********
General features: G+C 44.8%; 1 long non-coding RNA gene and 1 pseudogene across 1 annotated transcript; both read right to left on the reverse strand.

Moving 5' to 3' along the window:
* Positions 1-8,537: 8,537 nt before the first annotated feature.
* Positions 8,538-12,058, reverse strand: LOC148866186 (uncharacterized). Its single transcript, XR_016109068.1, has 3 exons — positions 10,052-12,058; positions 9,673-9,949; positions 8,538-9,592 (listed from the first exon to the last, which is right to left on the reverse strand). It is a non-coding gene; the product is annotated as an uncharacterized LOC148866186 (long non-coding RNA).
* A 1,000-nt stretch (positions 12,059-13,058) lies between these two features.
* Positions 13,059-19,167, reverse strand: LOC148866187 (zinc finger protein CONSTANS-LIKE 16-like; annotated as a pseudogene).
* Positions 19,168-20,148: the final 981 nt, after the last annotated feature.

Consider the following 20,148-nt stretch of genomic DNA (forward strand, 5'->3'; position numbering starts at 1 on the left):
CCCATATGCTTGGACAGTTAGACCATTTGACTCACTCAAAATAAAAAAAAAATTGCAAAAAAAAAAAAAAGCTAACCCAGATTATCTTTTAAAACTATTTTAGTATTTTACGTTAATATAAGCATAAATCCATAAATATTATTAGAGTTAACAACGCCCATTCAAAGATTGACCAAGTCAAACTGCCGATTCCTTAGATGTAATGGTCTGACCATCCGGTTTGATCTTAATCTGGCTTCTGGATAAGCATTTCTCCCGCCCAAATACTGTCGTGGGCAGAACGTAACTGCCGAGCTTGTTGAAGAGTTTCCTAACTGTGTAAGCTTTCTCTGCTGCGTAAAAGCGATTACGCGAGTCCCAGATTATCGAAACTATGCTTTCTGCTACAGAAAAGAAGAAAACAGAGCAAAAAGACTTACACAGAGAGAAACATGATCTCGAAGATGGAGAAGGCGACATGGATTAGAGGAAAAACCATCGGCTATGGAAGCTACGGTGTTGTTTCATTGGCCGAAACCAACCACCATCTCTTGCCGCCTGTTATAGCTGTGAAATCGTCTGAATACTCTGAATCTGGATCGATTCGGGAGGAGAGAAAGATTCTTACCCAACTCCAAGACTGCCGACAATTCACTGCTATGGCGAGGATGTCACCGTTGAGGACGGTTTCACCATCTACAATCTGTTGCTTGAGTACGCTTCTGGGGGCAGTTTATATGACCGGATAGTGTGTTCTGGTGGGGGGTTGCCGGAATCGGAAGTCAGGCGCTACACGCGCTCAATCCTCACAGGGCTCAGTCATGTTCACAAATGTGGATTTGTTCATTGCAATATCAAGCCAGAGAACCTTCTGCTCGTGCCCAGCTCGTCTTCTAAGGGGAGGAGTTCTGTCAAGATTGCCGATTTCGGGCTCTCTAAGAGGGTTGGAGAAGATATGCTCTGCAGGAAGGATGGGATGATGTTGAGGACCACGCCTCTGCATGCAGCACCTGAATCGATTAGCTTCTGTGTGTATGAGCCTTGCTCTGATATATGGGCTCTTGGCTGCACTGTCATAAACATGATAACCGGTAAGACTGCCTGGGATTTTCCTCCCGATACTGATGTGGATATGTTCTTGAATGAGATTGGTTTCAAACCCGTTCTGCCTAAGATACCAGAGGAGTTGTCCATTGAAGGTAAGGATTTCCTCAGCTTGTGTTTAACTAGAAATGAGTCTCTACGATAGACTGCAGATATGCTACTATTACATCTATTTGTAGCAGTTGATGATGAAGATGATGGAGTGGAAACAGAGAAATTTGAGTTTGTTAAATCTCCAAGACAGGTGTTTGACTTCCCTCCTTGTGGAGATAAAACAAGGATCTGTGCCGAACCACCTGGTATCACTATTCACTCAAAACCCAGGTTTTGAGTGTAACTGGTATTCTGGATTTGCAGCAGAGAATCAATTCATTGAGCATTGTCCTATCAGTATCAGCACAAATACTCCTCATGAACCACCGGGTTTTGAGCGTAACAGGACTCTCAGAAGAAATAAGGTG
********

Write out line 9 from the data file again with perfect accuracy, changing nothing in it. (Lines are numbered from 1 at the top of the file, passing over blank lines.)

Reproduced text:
CCCATATGCTTGGACAGTTAGACCATTTGACTCACTCAAAATAAAAAAAAAATTGCAAAAAAAAAAAAAAGCTAACCCAGATTATCTTTTAAAACTATTTTAGTATTTTACGTTAATATAAGCATAAATCCATAAATATTATTAGAGTTAACAACGCCCATTCAAAGATTGACCAAGTCAAACTGCCGATTCCTTAGATGTAATGGTCTGACCATCCGGTTTGATCTTAATCTGGCTTCTGGATAAGCATTTCTCCCGCCCAAATACTGTCGTGGGCAGAACGTAACTGCCGAGCTTGTTGAAGAGTTTCCTAACTGTGTAAGCTTTCTCTGCTGCGTAAAAGCGATTACGCGAGTCCCAGATTATCGAAACTATGCTTTCTGCTACAGAAAAGAAGAAAACAGAGCAAAAAGACTTACACAGAGAGAAACATGATCTCGAAGATGGAGAAGGCGACATGGATTAGAGGAAAAACCATCGGCTATGGAAGCTACGGTGTTGTTTCATTGGCCGAAACCAACCACCATCTCTTGCCGCCTGTTATAGCTGTGAAATCGTCTGAATACTCTGAATCTGGATCGATTCGGGAGGAGAGAAAGATTCTTACCCAACTCCAAGACTGCCGACAATTCACTGCTATGGCGAGGATGTCACCGTTGAGGACGGTTTCACCATCTACAATCTGTTGCTTGAGTACGCTTCTGGGGGCAGTTTATATGACCGGATAGTGTGTTCTGGTGGGGGGTTGCCGGAATCGGAAGTCAGGCGCTACACGCGCTCAATCCTCACAGGGCTCAGTCATGTTCACAAATGTGGATTTGTTCATTGCAATATCAAGCCAGAGAACCTTCTGCTCGTGCCCAGCTCGTCTTCTAAGGGGAGGAGTTCTGTCAAGATTGCCGATTTCGGGCTCTCTAAGAGGGTTGGAGAAGATATGCTCTGCAGGAAGGATGGGATGATGTTGAGGACCACGCCTCTGCATGCAGCACCTGAATCGATTAGCTTCTGTGTGTATGAGCCTTGCTCTGATATATGGGCTCTTGGCTGCACTGTCATAAACATGATAACCGGTAAGACTGCCTGGGATTTTCCTCCCGATACTGATGTGGATATGTTCTTGAATGAGATTGGTTTCAAACCCGTTCTGCCTAAGATACCAGAGGAGTTGTCCATTGAAGGTAAGGATTTCCTCAGCTTGTGTTTAACTAGAAATGAGTCTCTACGATAGACTGCAGATATGCTACTATTACATCTATTTGTAGCAGTTGATGATGAAGATGATGGAGTGGAAACAGAGAAATTTGAGTTTGTTAAATCTCCAAGACAGGTGTTTGACTTCCCTCCTTGTGGAGATAAAACAAGGATCTGTGCCGAACCACCTGGTATCACTATTCACTCAAAACCCAGGTTTTGAGTGTAACTGGTATTCTGGATTTGCAGCAGAGAATCAATTCATTGAGCATTGTCCTATCAGTATCAGCACAAATACTCCTCATGAACCACCGGGTTTTGAGCGTAACAGGACTCTCAGAAGAAATAAGGTG